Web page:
Black women watch with hope as Ketanji Brown Jackson begins her confirmation hearings

‘I think that’s fantastic from the natural hairstyle all the way down,’ one Black woman lawyer says

Eric Garcia
Washington DC
Monday 21 March 2022 15:25 GMT
Supporters of the confirmation of Judge Ketanji Brown Jackson rally outside of the Supreme Court on Capitol Hill in Washington, Monday, March 21, 2022
Supporters of the confirmation of Judge Ketanji Brown Jackson rally outside of the Supreme Court on Capitol Hill in Washington, Monday, March 21, 2022 (AP)

When the Senate Judiciary Committee begins its hearings to determine whether it will confirm Judge Ketanji Brown Jackson, Black women around the country will be watching as she seeks to become the first Black female Supreme Court Justice.

“The broader America across the board is going to be introduced to this woman,” Glynda Carr,  president and chief executive of Higher Heights PAC, which is dedicated to electing Black women, said. Ms Carr is also part of the Black Women’s Leadership Collective. “People are going to be tuned in.”

Ms Carr noted how Ms Jackson, a double graduate of Harvard who serves on the US Court of Appeals Circuit for the District of Columbia, is someone with sterling credentials.

“They are going to be introduced to this woman. The strategy was to introduce the diversity and her background to set a baseline of ‘here’s a woman who checks literally all the boxes,’” Ms Carr told The Independent.

Karen Finney, a Democratic strategist and also a member of the BWLC, said that plenty of people are excited not just for her hearing but also her confirmation.

“Women, Black women are excited,” she told The Independent in an interview. “And the way I also think about this is it’ll be the image of her sitting there on Monday, but in my mind, I think ahead to the image of her taking her place on the Supreme Court that first Monday in October.”

President Joe Biden had pledged on the campaign trail in 2020 before the South Carolina Primary that he would nominate a Black woman to the Supreme Court. That pledge helped convince House Majority Whip James Clyburn to support Mr Biden’s candidacy before the South Carolina primary, which ultimately catapulted him to the Democratic nomination.

(Getty Images)

Mr Biden thanked Black voters in his victory speech in November of 2020, noting his longstanding ties to them and his support for the community.

“And especially for those moments when this campaign was at its lowest — the African American community stood up again for me. They always have my back, and I’ll have yours.”

Ms Finney said Ms Jackson’s nomination is a potent reminder of the fact that Mr Biden’s election had consequences.

“I think it’s important for Americans to realise, particularly, I mean, obviously Americans who voted for President Biden and Kamala Harris, we made this happen,” she said. Ms Finney said Ms Jackson’s nomination was as much a comparable political win to Democrats as Donald Trump’s nomination of Justice Amy Coney Barrett, an archconservative justice with strong antiabortion credentials, was for conservative Republicans.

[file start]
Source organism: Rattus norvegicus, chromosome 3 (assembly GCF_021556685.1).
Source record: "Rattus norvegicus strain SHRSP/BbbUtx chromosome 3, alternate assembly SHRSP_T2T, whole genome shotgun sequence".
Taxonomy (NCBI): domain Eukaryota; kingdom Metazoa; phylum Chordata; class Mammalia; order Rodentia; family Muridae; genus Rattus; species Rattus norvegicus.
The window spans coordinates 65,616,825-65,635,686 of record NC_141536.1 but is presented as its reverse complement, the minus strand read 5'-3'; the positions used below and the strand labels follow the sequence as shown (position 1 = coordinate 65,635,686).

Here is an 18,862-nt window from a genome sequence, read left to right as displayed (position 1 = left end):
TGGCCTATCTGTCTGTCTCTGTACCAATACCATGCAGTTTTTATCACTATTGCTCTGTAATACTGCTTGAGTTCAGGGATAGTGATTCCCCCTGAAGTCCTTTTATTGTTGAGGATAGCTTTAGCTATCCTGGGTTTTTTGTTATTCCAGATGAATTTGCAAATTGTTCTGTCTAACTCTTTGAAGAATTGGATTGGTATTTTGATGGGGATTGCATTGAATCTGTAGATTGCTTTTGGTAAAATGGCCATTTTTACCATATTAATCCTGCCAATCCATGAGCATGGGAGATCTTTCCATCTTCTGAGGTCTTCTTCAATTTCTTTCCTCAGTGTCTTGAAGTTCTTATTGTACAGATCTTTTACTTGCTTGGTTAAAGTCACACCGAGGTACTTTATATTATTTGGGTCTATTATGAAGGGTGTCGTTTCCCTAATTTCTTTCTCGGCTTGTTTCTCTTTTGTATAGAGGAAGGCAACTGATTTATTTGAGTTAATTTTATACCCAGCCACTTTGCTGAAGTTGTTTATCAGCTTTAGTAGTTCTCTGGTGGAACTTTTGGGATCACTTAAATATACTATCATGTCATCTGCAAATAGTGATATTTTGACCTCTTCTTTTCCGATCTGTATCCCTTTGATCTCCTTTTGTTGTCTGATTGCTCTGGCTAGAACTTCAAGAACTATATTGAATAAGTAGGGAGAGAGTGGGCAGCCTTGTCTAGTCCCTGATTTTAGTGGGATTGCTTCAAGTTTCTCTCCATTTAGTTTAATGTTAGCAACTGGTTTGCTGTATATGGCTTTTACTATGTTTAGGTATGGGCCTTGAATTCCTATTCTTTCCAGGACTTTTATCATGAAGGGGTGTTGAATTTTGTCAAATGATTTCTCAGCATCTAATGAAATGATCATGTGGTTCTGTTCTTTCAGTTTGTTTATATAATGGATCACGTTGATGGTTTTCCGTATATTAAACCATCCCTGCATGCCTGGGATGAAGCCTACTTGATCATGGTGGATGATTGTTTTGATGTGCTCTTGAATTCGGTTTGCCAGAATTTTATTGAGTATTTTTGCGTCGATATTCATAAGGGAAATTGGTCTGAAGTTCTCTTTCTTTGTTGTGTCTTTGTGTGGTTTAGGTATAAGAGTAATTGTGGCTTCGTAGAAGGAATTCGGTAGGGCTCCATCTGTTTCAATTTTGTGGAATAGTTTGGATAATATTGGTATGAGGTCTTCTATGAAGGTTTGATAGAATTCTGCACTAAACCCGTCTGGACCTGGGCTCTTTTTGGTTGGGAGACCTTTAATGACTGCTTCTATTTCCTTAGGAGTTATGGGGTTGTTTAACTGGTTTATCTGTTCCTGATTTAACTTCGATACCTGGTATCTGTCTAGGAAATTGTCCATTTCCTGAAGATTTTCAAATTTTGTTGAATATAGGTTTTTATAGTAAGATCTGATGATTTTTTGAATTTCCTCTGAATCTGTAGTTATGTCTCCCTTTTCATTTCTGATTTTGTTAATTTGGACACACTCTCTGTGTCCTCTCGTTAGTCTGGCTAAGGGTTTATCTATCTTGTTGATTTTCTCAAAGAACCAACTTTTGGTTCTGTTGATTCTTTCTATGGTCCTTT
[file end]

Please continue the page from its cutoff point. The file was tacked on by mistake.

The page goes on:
“Joe Biden made a promise, we elected him, and he’s keeping that promise,” she said.

Jamie Wright, an employment attorney in Los Angeles, said that she appreciated that Ms Jackson, a former public defender, had an unorthodox history compared to other nominees to the Supreme Court.

“She’s actually, her career path is atypical for the average person who goes to the Supreme Court,” she said. Ms Wright also said she appreciated how Ms Jackson embraces her Blackness.

Ms Jackson’s parents named her when her aunt, then a Peace Corps volunteer, sent them a list of African girl names and chose “Ketanji Onyika,” which means “lovely one,” which she mentioned in a 2017 speech at the University of Georgia School of Law. She also similarly wears her hair in dreadlocks, which Ms Wright praised.

“I think that is very much herself in terms of presentation. I think that’s fantastic from the natural hairstyle all the way down,” she said. But Ms Wright said she also hopes that Ms Jackson can discuss the challenges Black women face in the legal profession.

“That’s where a voice like hers can be really awesome because I don’t think we’ll get that from our vice president,” she said in reference to Vice President Kamala Harris, who is the first Black woman vice president and a lawyer. “That’s not her wheelhouse. We need somebody to be more transparent.”

But Ms Jackson’s hearing also comes as Mr Biden’s support among Black voters has taken a significant nose dive. Democrats failed to pass a reauthorisation of the Voting Rights Act, which the Supreme Court significantly gutted in 2013, and Congress has failed to pass police reform legislation despite the killing of George Floyd.

A Quinnipiac University Poll from January found that Mr Biden’s support is only 57 per cent. That was down 21 points from April of 2021. Ms Wright said that she wants to see more action from the Biden administration.

“But there is so much more that can be done to advance the cause of the black community to make it economically,” she said, noting how she read an article about housing discrimination earlier. “Pass some legislation that really supports those of us who want to own homes.”

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